When I was discerning, I remember thinking that if I were a man I’d be a diocesan priest. I do not support woman’s ordination, but there seemed to me that there was a gap here for women. If you’re a religious, your primary bond is not with your diocese; it’s with your community or your order more broadly. It was troubling to me because there didn’t seem to be an option where a woman could be consecrated and dedicate her life of evangelical chastity to the service of God and the Church in the context of a local church. And then I realised that the vocation of consecrated virginity fills that gap. It allows me to be a woman who is consecrated to God in the context of the local church at the hands of a local diocesan bishop.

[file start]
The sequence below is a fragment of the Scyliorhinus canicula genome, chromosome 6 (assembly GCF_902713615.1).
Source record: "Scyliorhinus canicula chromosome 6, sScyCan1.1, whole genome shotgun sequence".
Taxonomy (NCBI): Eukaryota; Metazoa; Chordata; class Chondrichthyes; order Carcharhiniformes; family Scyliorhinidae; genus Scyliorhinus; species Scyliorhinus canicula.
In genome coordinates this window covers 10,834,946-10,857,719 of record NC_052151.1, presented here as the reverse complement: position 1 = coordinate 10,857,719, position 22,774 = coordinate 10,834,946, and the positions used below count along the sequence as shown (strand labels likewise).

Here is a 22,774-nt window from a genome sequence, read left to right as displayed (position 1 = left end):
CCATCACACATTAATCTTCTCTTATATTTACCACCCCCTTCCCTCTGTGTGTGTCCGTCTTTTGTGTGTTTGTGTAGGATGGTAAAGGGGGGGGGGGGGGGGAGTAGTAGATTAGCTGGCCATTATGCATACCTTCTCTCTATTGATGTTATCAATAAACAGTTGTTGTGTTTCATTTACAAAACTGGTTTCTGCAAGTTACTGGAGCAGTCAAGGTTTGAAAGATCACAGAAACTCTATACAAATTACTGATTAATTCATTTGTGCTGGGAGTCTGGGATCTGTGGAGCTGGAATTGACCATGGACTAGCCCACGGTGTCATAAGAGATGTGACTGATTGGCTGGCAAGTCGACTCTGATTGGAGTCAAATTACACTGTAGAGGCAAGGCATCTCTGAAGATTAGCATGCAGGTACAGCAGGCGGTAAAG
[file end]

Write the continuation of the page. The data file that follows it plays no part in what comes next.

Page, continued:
The ritual parallels the Rite for Priestly Ordination in some ways. For example, early in the ritual the bishop asks you if you are resolved to persevere to the end of your days in the holy state of virginity in the service of God and His Church; if you are so resolved to follow Christ in the spirit of the Gospel that your whole life may be a faithful witness to God’s love and a convincing sign the kingdom of heaven; and if you are resolved to accept consecration as a bride of our Lord Jesus Christ, the Son of God. It’s not a vow like religious make, though it’s a public promise. It’s an older form of commitment than a vow as such, called in Latin a positive.
In the push for woman deacons, I’ve often thought: We already have the Order of Virgins and this could really fit into what a lot of people think woman deacons would be, in as much as they are women dedicating their whole lives to serving the Church in a way that complements the male clergy.